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Reducing rename logic complexity for high-speed and low-power front-end architectures

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1 Author(s)
Sangireddy, R. ; Dept. of Electr. Eng., Texas Univ., Richardson, TX

In modern day high-performance processors, the complexity of the register rename logic grows along with the pipeline width and leads to larger renaming time delay and higher power consumption. Renaming logic in the front-end of the processor is one of the largest contributors of peak temperatures on the chip and, so, demands attention to reduce the power consumption. Further, with the advent of clustered microarchitectures, the rename map table at the front-end is shared by the clusters and, hence, its critical path delay should not become a bottleneck in determining the processor clock cycle time. Analysis of characteristics of Spec2000 integer benchmark programs reveals that, when the programs are processed in a 4-wide processor, none or only one two-source instruction (an instruction with two source registers) is renamed in a cycle for 94 percent of the total execution time. Similarly, in an 8-wide processor, none or only one two-source instruction is renamed in a cycle for 92 percent of the total execution time. Thus, the analysis observes that the rename map table port bandwidth is highly underutilized for a significant portion of time. Based on the analysis, in this paper, we propose a novel technique to significantly reduce the number of ports in the rename map table. The novelty of the technique is that it is easy to implement and succeeds in reducing the access time, power, and area of the rename logic, without any additional power, area, and delay overheads in any other logic on the chip. The proposed technique performs the register renaming of instructions in the order of their fetch, with no significant impact on the processor's performance. With this technique in an 8-wide processor, as compared to a conventional rename map table in an integer pipeline with 16 ports to look up source operands, a rename map table with nine ports results in a reduction in access time, power, and area by 14 percent, 42 percent, and 49 percent, respectively, with only 4.7 - - percent loss in instructions committed per cycle (IPC). The implementation of the technique in a 4-wide processor results in a reduction in access time, power, and area by 7 percent, 38 percent, and 59 percent, respectively, with an IPC loss of only 4.4 percent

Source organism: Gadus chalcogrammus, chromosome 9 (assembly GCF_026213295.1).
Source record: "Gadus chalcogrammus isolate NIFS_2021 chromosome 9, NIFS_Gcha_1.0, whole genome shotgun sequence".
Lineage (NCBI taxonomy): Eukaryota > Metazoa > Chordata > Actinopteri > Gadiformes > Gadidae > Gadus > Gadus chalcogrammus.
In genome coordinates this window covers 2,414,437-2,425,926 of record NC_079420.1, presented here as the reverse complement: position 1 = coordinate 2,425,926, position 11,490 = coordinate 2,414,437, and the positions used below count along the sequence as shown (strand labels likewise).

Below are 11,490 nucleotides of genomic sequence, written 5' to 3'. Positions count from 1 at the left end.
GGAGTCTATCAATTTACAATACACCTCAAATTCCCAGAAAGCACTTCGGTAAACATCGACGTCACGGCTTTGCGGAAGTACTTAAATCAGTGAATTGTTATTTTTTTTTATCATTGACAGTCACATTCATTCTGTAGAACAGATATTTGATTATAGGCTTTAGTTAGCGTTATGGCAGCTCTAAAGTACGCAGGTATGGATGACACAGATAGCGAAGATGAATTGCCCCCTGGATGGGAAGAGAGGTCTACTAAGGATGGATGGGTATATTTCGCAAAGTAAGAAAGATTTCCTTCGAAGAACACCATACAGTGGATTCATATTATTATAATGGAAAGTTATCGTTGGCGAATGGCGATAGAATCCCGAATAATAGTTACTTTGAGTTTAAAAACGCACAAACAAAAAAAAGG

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Computers, IEEE Transactions on  (Volume:55 ,  Issue: 6 )